Jake and Katy visiting (part 1)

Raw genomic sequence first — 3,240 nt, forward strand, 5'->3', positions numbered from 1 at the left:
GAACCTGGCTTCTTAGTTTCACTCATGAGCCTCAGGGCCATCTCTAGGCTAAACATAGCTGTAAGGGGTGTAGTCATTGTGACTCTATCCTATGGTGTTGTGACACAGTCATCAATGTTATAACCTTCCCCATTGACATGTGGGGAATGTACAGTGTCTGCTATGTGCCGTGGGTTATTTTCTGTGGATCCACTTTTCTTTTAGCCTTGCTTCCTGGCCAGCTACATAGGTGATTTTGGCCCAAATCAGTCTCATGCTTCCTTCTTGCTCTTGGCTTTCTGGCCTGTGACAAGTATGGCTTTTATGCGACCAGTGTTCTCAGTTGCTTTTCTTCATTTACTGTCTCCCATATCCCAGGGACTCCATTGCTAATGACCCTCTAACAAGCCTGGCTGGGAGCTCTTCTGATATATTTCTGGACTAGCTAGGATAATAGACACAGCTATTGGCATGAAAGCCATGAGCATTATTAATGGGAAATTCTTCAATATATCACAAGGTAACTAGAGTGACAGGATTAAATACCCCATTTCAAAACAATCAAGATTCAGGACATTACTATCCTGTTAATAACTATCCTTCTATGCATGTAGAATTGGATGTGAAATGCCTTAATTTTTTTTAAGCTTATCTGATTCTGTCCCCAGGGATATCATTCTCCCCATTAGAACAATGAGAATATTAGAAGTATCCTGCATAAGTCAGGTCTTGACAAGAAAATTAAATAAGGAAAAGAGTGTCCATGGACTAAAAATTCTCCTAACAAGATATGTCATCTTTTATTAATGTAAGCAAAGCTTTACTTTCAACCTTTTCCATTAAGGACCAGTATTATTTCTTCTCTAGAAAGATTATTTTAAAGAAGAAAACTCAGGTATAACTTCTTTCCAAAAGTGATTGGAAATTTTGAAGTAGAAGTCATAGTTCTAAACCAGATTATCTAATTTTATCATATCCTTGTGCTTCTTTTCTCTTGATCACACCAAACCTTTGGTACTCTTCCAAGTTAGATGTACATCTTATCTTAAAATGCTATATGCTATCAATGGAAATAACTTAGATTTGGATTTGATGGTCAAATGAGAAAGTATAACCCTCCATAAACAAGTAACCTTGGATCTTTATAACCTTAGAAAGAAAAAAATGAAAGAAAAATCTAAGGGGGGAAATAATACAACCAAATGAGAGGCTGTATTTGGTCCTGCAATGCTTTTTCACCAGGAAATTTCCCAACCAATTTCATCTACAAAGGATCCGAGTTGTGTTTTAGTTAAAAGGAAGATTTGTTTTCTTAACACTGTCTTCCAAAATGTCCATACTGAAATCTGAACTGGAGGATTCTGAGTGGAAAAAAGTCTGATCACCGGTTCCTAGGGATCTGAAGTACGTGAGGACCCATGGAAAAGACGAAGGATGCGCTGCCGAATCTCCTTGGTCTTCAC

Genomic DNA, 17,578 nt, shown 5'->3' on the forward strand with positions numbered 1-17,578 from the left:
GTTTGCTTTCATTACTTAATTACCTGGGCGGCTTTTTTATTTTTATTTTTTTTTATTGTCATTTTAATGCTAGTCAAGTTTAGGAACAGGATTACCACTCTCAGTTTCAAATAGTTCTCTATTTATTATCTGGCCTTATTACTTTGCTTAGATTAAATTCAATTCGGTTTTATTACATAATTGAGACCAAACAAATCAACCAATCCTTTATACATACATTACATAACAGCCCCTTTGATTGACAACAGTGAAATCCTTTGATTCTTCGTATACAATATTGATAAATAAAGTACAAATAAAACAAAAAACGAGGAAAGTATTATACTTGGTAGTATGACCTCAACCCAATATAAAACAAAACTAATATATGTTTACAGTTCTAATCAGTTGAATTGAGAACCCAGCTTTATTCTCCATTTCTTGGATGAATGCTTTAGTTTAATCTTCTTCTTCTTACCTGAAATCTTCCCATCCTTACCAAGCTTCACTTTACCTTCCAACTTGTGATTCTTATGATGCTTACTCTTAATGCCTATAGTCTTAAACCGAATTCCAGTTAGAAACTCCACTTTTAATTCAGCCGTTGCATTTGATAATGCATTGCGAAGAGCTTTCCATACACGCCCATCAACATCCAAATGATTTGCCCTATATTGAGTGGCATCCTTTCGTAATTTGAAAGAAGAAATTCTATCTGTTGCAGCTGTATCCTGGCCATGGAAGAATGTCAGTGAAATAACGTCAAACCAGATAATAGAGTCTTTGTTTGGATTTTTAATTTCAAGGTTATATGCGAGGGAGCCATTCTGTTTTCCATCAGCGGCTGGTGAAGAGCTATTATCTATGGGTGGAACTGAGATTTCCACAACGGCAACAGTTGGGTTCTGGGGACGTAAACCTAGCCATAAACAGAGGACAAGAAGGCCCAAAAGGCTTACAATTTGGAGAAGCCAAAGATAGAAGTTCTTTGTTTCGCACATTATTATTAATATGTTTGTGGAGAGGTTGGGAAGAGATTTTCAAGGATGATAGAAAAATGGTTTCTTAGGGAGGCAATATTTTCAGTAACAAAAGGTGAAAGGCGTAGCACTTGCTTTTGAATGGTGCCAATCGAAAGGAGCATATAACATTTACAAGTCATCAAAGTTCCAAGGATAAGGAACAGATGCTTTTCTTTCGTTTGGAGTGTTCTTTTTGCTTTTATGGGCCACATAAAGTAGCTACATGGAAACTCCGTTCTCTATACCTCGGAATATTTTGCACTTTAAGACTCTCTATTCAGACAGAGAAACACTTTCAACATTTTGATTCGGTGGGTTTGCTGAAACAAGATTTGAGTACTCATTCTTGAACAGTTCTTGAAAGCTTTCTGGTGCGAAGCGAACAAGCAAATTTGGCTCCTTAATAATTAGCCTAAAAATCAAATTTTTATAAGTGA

Towards the end of April I prepared myself for visitors. I mainly stayed unoccupied to avoid unnecessary money spending as I knew that soon my brother, Jake, and his girlfriend Katy where coming to visit. What made it even better was that I was going to be having time off work because it was “Golden Week”, a series of national holidays that got bundled into one long week, meaning I could really relish their visit and generally the spirits in Japan will be high. They arrived just before the beginning of “Golden Week” and for the first couple of days they stayed in Tokyo to have some time exploring on their own while I was at work. Then on the Wednesday evening, before the holiday had started, they made their way to Kazo to meet me at Intersect SFL, aided by some vague instructions I had given them. It was all quite surreal as those couple of days at work had been, what is now, normal to me and then just as I am finishing up they come casually walking into my school, like I have just been living round the corner all this time. I think was also surreal for Jake seeing me in a suit. We headed home, made some gyoza, drank and caught up on the almost 8 months since I had seen them last.